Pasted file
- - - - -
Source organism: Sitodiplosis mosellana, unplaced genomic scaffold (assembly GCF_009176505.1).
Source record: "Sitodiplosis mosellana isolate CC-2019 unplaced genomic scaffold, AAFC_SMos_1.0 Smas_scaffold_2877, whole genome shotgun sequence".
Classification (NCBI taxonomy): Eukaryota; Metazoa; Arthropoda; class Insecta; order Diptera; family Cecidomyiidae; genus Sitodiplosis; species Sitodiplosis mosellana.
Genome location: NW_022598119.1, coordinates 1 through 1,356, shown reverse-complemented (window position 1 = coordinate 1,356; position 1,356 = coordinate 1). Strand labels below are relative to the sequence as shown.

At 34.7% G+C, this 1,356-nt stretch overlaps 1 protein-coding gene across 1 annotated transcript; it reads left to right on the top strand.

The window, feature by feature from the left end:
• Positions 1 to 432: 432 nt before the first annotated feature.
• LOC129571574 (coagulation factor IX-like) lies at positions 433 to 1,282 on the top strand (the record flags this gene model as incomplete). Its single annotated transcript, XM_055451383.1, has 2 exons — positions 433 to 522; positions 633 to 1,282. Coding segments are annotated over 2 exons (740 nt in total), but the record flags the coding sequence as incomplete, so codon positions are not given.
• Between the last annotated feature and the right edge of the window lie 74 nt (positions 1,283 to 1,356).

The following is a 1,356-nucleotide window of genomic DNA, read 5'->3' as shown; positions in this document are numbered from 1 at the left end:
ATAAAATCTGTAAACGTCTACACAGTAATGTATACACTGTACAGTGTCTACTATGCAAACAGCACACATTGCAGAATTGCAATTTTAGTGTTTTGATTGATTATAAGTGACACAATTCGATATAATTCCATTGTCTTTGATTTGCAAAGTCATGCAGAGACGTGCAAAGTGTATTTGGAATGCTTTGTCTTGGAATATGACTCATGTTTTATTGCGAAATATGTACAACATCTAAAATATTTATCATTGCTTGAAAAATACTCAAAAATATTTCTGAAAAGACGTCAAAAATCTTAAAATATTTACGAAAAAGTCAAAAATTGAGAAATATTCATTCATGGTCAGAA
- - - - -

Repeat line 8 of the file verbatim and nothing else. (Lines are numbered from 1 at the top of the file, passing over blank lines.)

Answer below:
• LOC129571574 (coagulation factor IX-like) lies at positions 433 to 1,282 on the top strand (the record flags this gene model as incomplete). Its single annotated transcript, XM_055451383.1, has 2 exons — positions 433 to 522; positions 633 to 1,282. Coding segments are annotated over 2 exons (740 nt in total), but the record flags the coding sequence as incomplete, so codon positions are not given.